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Torn over Organic Valley December 18, 2009

Posted by Angelique in Animal welfare.
Tags: , , , , ,

Peter Singer doesn’t drink milk, but he does recognize that some milk producers treat their cows more humanely than others. Since reading his evaluation of various organic milk producers in The Way We Eat, I’ve felt pretty good about drinking Organic Valley. Unlike competitors Aurora and Horizon, Organic Valley (OV) requires its farmers to provide cows access to pasture during the growing season, and stipulates that any indoor housing used at other times of the year be more comfortable than the bare concrete commonly used in indoor confinement systems. By no means does this make OV a paragon of virtue – their minimum requirement for time spent grazing pasture is four months of the growing season, so in theory you could have cows that are kept inside for eight months of the year – but the standards are a hell of a lot better than Aurora’s or Horizon’s, which allow cattle to be kept in close confinement in traditional feedlots for their entire lives. (These feedlots are often outdoor pens with dirt floors, which allows Aurora to legally claim that their cattle are outside year-round, conveniently inspiring all sorts of bucolic images of frolicking cows in the minds of their consumers.)

However, OV’s support for Aurora in a consumer class-action lawsuit against the latter has me thinking twice about OV’s true commitment to be a step above the competition. The background to the lawsuit, in brief, is this: apparently the USDA’s organic standards, which require “access to pasture” but specify no minimum amount of time spent on pasture, aren’t weak enough for Aurora. Aurora was allegedly providing no pasture at all (as noted above) as well as mixing cows that had not been raised organically into its organic herds. As a result, it’s being sued for consumer fraud. Now, one would think that OV could gain a little competitive advantage from publicizing this lawsuit, because as far as anyone knows, OV not only adheres to, but exceeds, the USDA’s standards. Sounds like quite a PR opportunity, actually. But instead, OV chose to underwrite a brief to the court in support of Aurora, saying that the lawsuit, if successful, could set a dangerous precedent for future legal action against organic suppliers like itself.

Which makes me think that OV must not be so confident in its own compliance with organic, or better-than-organic, standards. When I sent a note to OV expressing this sentiment, they responded as follows:

“…if successful, it [the class-action suit] possibly means that any organic certificate could be viewed as inadequate and allows anyone to sue farmers, retailers, consumers and other businesses over their interpretation of the “spirit” of organic.  This would truly undermine the validity of the National Organic Standards and any third-party certification process.”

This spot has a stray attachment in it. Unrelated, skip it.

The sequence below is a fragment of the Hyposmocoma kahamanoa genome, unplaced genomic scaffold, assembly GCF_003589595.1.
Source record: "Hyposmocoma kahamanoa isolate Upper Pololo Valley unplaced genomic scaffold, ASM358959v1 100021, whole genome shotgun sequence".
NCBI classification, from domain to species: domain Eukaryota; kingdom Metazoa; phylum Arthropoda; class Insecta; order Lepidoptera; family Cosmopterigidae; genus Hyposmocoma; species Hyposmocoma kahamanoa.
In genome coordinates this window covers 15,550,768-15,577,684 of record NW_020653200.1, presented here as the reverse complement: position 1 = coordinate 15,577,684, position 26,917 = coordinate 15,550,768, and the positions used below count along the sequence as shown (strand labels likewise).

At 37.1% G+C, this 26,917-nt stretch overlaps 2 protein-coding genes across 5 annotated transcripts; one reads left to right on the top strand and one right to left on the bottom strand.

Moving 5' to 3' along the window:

OV does have a point. Opening the door to spurious lawsuits could force OV to dedicate increasing amounts of money and time to courtroom battles, even if their strict adherence to organic standards led them to win every one. So now I’m torn. Organic Valley: corporate hero or apologist?



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Theresa Marquez - January 26, 2010

Rest assured, Organic Valley has stringent pasture standards, and an auditing team that makes routine checks on top of third party cert. We are proud of our pasture standards. The Aurora lawsuit is much more complicated than it appears and it is no longer simply about Aurora but it has also named a number of retailers. If Aurora loses, it will open up a huge can of worms that we believe will discourage retailers from wanting to carry organic. The USDA program has good staff, money now for enforcement, Kathleen Merrigan, Mile McEvoy. Enforcement is part of the standards that we have worked decadese on. We want the standards to work. Give the USDA the chance to prove the standards can work! For OV, it is not about Aurora. We believe the lawsuit undermines the standards and jeopardizes the entire organic market place. Thanks for listening! PS we are a cooperative owned by farmers – a far cry from a corporation.

2. Erika - October 17, 2012

I am trying to learn more about living vegetarian and I need to know that animals are being treated well. Does organic Valley burn the cows horns? What happens to the baby cows that are born to the dairy cows?

Angelique - October 20, 2012

Excellent questions. You point out some of the humane issues that go under even conscientious consumers’ radar. However, I’m afraid I don’t have answers for you. You’d have to contact OV to find out. Thanks for posting!

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